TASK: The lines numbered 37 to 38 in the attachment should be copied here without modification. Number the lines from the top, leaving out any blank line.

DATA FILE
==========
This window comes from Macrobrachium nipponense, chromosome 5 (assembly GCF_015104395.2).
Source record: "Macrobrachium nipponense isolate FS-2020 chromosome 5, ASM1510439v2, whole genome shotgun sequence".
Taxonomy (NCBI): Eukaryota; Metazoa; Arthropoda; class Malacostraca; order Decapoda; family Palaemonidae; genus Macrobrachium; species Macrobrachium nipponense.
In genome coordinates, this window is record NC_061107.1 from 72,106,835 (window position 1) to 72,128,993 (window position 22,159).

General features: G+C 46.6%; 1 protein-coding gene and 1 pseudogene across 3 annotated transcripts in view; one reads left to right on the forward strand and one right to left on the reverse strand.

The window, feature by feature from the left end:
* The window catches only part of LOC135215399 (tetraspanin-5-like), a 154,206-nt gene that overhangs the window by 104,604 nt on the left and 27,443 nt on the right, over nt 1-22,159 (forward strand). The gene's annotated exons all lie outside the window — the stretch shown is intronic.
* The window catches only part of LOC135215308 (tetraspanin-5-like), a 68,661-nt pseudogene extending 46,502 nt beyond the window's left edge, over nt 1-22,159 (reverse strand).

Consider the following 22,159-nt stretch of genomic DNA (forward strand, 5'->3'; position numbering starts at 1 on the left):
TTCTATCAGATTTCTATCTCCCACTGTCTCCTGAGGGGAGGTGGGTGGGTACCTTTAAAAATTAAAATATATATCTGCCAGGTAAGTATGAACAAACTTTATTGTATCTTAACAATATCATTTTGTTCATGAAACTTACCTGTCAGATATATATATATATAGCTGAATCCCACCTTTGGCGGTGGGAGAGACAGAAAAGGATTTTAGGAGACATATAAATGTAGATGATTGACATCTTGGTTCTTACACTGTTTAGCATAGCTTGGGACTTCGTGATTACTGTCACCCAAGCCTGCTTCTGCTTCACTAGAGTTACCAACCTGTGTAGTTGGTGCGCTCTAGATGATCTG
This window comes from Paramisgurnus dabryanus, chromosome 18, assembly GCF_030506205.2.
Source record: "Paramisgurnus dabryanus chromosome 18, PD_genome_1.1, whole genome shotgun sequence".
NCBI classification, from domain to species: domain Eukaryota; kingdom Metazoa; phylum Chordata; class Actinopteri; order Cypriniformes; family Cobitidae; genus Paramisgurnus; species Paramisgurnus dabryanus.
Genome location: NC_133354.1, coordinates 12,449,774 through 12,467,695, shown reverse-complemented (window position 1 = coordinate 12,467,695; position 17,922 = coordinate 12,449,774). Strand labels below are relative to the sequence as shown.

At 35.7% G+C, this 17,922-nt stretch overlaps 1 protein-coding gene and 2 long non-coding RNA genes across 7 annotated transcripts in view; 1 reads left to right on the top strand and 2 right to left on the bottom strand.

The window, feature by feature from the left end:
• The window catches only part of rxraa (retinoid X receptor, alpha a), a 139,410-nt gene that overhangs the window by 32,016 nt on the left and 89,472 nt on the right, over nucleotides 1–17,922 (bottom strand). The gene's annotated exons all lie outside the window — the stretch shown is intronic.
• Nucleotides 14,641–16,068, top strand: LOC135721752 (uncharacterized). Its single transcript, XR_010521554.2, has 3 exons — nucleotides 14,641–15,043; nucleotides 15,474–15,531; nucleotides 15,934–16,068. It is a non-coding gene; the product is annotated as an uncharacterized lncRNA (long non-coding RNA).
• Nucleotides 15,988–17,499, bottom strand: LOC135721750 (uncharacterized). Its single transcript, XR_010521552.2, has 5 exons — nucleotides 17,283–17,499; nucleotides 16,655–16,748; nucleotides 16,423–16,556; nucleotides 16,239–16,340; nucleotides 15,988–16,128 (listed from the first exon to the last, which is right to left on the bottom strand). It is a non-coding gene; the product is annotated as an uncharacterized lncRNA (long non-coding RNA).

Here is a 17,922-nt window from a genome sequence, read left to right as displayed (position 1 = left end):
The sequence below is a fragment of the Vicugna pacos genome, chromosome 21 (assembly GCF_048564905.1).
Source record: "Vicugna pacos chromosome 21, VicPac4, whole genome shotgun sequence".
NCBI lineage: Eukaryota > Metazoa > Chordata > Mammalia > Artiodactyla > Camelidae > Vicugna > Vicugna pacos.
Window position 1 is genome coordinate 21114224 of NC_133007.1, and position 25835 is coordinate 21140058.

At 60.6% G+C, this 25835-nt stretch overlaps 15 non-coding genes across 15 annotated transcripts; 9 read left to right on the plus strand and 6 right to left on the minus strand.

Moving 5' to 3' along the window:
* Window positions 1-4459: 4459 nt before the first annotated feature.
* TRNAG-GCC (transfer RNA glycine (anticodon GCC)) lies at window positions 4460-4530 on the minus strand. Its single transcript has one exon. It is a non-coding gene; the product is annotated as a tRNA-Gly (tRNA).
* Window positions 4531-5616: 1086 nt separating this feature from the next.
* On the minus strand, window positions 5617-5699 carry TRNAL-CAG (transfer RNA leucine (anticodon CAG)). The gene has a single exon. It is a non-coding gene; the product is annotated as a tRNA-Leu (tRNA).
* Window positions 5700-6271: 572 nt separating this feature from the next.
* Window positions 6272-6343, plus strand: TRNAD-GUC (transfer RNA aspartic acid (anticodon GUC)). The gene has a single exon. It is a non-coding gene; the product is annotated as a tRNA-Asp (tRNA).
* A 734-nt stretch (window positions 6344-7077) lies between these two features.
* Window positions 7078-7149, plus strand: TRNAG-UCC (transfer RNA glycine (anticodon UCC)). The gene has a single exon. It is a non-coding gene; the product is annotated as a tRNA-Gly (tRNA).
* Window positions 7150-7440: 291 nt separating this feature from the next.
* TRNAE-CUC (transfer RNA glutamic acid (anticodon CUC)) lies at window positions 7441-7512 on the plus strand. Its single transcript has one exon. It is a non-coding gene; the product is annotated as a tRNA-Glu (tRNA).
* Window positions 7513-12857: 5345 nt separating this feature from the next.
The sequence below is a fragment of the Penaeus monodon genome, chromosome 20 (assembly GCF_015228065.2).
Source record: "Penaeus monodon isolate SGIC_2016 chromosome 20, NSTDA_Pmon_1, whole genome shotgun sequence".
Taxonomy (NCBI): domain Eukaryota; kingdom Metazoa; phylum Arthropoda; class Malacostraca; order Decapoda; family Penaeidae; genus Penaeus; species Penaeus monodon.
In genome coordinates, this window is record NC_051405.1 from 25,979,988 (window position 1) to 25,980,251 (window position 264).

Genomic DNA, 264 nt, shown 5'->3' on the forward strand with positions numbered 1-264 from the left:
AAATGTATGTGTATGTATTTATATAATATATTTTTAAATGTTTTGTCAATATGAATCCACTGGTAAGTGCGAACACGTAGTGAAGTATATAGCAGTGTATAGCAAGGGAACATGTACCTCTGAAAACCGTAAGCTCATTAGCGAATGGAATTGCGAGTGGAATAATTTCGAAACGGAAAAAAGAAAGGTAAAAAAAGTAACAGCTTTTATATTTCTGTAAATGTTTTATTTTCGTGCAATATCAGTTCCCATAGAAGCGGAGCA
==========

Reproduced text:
* Window positions 7513-12857: 5345 nt separating this feature from the next.
The sequence below is a fragment of the Penaeus monodon genome, chromosome 20 (assembly GCF_015228065.2).